I – In today’s environment where drugs have been vilified so much, I feel like this book could be used by someone to back their anti-drug stance. So how do you think this book fits into that whole conversation?

J – I have been very careful to not judge any of the stakeholders in the book and let others hopefully read between the lines and judge for themselves. Because it is not at all normal for 13 and 15-year-olds to be consuming marijuana and laced drugs.  My attempt is to bring a mirror to our society because very often we don’t want to acknowledge that things happen, and if we don’t acknowledge if we don’t accept we’re never going to able to realize that some stuff is more important. We don’t really have a very cohesive drug policy or we’re not really looking at mental health when it comes to the young ones, so I think my book has been an attempt to actually bring issues out in the open so that we can accept and deal with them. If there is no acceptance there will never be any conversations and change. 

I- So regarding policy, how do you think legalising marijuana or changing legal drinking age and such will affect this issue?

J- With everything, I think the buck stops with the family. Banning has never been the solution and I think really it all comes down to where you’re coming from. I could say that schools need better policies and sex education but the truth is we need to talk about it at home. I think there is an enormous amount of wealth being substituted for parents’ time and it is doing a lot of harm in the long run. Giving devices to these kids at the age of 6 and 7 and taking them back at the age of 13, it’s not working. It’s leading to aggression. Social media is a new toy for everyone and I think parents need to figure it out first and help kids harness it in a better way. We need to teach kids about cyber safety, or about how just because everyone is having drugs, doesn’t mean you should too. We need to normalise the existence of things that happen around us and say that this is no longer a western concept that everyone is smoking, drinking. One of the first people who reacted to the book was a gentleman on Twitter who said: “This is western bullshit”. This is precisely the reason I’ve written this book we’re still caught up in what should happen versus what is happening. If a child is using drugs, they need counselling and de-addiction centres, which is so against our values. So many children only have one question for me “How do we talk to our parents?” If someone is genuinely going through an issue whether it is mental health or sexual bullying, we need to deal with it accordingly and figure out what is and isn’t a mistake. If we aren’t willing to accept that a teenager hitting his parents or talking gangrape isn’t a mistake and other things are a mistake, we won’t realise that some issues do need deeper intervention. It all depends on how we acknowledge these issues.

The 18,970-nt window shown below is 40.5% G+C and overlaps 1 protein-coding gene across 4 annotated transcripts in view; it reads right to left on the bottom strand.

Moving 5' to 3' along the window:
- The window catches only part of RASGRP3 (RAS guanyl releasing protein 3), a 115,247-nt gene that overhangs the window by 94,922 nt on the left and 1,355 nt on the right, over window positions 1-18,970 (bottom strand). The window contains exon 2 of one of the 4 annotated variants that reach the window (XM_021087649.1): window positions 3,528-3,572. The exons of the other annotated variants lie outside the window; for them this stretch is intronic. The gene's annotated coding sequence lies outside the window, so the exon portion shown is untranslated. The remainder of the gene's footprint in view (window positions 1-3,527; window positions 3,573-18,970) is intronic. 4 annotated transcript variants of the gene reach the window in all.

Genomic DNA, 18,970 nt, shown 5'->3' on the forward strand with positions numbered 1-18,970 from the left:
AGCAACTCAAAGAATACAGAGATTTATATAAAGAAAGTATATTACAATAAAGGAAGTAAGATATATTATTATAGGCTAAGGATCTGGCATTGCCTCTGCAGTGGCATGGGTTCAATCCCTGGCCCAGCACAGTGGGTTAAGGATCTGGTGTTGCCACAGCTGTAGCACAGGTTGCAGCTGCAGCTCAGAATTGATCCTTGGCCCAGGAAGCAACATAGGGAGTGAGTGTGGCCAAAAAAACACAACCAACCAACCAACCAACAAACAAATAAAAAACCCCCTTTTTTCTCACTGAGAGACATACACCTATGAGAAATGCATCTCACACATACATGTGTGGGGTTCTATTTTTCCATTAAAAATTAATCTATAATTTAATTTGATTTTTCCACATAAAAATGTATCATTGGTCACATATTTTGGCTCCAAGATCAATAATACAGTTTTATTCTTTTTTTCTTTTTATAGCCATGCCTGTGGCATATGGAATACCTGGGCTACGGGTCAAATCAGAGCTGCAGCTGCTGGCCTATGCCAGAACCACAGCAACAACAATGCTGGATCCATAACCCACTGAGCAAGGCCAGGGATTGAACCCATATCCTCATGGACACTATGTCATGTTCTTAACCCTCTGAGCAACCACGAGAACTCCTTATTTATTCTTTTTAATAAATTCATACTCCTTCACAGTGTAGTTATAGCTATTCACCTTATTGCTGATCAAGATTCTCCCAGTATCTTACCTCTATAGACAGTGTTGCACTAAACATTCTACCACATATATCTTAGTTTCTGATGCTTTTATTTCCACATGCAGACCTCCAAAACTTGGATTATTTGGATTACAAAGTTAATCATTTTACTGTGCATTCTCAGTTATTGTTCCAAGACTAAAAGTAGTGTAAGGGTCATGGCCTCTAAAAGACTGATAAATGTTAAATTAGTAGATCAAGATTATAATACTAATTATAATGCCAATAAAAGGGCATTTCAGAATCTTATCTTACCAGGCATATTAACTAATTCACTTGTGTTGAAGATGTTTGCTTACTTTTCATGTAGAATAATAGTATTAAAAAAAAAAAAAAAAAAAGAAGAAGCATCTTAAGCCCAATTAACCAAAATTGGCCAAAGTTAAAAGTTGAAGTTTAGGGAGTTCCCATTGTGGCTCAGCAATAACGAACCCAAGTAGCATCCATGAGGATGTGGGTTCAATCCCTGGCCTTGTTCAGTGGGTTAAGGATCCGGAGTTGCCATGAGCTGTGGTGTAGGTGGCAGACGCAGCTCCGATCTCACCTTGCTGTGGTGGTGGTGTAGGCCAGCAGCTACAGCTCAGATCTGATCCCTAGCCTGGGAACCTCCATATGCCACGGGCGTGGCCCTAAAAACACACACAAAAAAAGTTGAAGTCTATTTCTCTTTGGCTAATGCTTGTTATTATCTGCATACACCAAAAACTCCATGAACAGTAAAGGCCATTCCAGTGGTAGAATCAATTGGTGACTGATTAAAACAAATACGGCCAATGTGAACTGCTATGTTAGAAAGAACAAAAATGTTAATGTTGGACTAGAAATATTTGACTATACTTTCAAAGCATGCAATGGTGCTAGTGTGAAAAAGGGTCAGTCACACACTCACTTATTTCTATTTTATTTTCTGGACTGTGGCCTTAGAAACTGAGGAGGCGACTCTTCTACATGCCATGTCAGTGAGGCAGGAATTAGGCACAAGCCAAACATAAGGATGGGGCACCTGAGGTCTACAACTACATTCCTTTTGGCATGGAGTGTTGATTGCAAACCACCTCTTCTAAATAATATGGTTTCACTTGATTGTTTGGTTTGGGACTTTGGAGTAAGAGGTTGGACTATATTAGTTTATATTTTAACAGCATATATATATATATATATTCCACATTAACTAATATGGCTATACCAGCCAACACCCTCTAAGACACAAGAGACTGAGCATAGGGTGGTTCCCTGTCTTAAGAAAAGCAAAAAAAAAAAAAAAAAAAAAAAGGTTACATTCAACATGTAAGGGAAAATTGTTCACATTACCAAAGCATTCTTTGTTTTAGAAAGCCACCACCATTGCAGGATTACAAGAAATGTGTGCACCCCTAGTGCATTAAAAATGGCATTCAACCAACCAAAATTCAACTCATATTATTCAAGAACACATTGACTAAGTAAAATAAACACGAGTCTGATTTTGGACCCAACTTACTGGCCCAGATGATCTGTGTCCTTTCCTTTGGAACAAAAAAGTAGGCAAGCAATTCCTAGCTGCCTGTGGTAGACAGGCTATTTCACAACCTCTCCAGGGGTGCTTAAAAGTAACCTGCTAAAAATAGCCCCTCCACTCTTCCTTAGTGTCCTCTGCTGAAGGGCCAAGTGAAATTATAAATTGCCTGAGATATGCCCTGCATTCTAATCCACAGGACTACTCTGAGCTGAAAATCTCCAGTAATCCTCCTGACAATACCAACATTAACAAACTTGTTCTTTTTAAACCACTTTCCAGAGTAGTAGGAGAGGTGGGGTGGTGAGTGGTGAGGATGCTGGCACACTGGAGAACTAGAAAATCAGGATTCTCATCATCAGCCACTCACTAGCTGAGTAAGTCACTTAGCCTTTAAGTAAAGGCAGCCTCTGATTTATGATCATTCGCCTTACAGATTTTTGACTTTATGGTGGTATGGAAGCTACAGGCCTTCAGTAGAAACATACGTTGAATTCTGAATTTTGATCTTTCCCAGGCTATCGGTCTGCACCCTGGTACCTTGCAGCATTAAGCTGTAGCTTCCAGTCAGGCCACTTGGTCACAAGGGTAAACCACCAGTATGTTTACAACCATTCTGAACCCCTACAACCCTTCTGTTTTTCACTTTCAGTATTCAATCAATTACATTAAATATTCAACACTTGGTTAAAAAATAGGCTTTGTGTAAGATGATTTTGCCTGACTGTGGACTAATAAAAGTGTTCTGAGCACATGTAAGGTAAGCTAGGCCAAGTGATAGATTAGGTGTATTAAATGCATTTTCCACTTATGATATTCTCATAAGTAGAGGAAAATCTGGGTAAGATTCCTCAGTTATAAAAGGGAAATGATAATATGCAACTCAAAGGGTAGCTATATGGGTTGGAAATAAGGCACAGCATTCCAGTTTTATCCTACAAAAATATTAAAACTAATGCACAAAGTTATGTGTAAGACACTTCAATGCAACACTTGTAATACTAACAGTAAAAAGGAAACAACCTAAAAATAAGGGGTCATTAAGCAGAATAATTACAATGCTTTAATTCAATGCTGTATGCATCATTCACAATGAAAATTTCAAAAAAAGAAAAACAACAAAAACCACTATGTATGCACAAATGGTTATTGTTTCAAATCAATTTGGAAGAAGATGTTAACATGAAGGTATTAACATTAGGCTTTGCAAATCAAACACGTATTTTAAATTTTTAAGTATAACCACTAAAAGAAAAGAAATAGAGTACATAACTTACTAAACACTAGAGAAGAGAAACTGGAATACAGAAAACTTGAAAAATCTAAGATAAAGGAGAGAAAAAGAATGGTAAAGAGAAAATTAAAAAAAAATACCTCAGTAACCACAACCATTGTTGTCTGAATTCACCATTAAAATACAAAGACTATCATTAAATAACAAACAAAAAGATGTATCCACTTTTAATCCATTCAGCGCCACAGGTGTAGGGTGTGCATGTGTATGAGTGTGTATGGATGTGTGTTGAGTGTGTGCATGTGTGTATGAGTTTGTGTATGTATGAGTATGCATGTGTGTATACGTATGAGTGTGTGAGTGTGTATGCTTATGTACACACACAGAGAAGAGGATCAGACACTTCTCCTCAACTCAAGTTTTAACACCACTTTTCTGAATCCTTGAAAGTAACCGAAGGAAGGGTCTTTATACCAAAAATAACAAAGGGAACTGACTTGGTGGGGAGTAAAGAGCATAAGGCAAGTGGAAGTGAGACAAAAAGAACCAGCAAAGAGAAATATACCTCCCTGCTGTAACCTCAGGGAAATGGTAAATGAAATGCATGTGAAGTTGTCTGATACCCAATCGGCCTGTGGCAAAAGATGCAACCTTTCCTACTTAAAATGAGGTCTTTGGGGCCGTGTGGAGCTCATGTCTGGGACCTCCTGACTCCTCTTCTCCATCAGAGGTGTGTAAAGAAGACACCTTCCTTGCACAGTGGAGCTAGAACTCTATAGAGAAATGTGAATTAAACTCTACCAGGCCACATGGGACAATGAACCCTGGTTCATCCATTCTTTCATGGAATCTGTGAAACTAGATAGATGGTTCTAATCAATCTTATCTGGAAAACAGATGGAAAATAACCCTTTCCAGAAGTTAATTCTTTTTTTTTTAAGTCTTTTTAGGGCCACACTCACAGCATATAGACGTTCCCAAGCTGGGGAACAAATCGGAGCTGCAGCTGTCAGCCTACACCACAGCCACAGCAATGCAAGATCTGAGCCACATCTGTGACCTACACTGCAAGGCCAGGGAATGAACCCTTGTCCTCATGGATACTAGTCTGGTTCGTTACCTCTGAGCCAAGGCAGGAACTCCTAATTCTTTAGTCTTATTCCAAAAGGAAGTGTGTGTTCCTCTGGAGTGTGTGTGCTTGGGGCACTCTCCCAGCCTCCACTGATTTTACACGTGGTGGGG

I- Were a majority of your interviews based in Delhi NCR or how were they located?

J- No actually I have a lot from Bombay, Bangalore, Chennai, and Hyderabad. Each of these has its own problems. I think NCR is rocking it when it comes to drugs while there is more gadget addiction in Bangalore, gaming in Chennai. A college student in Delhi told me there is a difference in how drugs are used in Delhi versus in Bombay. In Bombay it’s something done by the older lot, you hear about celebs and substance abuse but it’s done and over with. In Delhi, it’s a production. All of these kids who were already on drugs in school, they are going into harder stuff in college and I don’t think there’s anybody who’s stopped them or had a conversation to tell them that you know when you’re lacing marijuana with something else, you’re reaching another level. They’ve never had these conversations and always had money.